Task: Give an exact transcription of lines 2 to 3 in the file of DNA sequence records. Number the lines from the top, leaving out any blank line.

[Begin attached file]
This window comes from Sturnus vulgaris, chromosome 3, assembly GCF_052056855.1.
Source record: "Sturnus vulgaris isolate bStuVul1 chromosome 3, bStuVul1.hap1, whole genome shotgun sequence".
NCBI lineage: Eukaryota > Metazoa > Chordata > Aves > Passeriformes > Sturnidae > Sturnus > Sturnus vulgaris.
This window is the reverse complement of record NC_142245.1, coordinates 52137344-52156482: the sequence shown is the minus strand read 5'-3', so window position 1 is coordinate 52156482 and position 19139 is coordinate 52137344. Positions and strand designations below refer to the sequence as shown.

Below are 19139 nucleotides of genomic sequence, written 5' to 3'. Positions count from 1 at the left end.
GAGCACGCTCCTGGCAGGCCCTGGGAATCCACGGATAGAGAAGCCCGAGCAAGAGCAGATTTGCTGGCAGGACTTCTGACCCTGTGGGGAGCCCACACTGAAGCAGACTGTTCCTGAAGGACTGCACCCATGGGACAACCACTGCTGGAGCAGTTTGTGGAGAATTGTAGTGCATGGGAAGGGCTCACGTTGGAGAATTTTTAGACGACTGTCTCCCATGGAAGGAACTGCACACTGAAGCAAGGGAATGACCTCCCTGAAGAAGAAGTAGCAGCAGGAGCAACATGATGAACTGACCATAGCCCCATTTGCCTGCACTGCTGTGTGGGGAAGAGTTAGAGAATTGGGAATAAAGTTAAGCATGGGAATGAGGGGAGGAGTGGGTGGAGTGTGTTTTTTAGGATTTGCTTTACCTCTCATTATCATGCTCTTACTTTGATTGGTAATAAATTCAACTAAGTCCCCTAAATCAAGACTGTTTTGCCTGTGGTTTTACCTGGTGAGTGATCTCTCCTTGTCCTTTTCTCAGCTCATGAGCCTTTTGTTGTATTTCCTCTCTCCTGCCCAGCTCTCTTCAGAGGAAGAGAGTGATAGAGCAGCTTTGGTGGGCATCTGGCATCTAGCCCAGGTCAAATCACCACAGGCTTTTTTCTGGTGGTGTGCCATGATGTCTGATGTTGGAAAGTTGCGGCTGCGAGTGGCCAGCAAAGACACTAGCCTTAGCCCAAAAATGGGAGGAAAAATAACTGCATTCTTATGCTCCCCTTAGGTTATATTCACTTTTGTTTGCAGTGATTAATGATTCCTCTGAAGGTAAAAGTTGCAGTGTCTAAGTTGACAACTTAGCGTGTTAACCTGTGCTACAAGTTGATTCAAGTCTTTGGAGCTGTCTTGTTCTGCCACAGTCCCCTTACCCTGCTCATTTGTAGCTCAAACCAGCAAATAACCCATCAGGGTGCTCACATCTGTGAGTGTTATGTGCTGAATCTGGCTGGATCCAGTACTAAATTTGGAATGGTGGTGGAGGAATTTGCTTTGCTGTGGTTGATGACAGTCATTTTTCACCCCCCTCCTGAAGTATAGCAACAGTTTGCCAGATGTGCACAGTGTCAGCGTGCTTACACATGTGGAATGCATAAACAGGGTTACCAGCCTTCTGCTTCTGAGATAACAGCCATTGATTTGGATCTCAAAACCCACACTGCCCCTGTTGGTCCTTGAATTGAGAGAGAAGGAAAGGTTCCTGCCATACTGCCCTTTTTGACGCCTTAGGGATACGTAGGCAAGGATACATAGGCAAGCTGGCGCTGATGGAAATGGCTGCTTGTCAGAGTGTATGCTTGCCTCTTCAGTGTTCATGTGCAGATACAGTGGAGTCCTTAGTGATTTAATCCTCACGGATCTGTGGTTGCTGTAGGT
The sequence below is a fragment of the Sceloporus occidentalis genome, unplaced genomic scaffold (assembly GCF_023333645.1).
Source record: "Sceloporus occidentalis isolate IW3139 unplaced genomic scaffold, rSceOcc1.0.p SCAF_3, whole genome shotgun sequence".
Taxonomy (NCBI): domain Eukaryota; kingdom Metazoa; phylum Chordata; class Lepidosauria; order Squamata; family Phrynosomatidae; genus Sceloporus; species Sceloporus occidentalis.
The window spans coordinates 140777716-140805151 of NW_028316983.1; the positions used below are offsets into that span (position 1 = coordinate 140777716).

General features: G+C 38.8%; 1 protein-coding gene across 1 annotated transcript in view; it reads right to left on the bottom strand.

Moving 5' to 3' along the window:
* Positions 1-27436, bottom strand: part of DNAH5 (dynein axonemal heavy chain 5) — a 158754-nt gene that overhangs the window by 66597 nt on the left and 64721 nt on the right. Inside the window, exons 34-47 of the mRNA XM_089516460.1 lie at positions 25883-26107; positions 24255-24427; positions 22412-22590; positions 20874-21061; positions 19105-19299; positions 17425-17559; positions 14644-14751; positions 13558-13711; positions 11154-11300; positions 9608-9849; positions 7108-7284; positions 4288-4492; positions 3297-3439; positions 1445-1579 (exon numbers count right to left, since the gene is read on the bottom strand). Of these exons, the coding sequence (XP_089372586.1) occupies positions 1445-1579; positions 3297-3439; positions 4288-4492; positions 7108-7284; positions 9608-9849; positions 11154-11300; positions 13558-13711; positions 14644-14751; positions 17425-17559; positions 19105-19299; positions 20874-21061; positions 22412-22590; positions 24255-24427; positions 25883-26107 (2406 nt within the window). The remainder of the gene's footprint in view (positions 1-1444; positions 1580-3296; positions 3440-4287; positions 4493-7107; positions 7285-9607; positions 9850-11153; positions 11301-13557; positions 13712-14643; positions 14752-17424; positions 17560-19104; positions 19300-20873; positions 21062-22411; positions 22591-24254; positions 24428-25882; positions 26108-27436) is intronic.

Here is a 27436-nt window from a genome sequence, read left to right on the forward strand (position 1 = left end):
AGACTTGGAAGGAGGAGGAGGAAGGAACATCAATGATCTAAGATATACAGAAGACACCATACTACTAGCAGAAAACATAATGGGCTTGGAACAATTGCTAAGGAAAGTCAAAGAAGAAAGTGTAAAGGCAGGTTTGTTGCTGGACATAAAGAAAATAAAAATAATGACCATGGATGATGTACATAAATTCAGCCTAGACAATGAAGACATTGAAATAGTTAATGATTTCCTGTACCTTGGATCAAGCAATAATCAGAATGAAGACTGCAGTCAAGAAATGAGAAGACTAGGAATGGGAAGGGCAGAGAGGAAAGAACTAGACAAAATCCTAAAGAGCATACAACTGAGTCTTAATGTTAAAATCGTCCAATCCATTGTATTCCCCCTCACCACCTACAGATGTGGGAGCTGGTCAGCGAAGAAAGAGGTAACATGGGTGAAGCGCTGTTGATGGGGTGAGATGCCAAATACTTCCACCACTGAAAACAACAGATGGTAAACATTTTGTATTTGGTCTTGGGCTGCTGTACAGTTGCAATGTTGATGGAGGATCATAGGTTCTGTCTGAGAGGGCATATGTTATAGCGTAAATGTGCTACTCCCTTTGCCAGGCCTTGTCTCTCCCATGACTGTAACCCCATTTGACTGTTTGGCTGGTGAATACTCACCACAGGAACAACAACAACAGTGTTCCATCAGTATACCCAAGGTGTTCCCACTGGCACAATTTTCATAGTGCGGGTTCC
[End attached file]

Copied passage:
Source record: "Sturnus vulgaris isolate bStuVul1 chromosome 3, bStuVul1.hap1, whole genome shotgun sequence".
NCBI lineage: Eukaryota > Metazoa > Chordata > Aves > Passeriformes > Sturnidae > Sturnus > Sturnus vulgaris.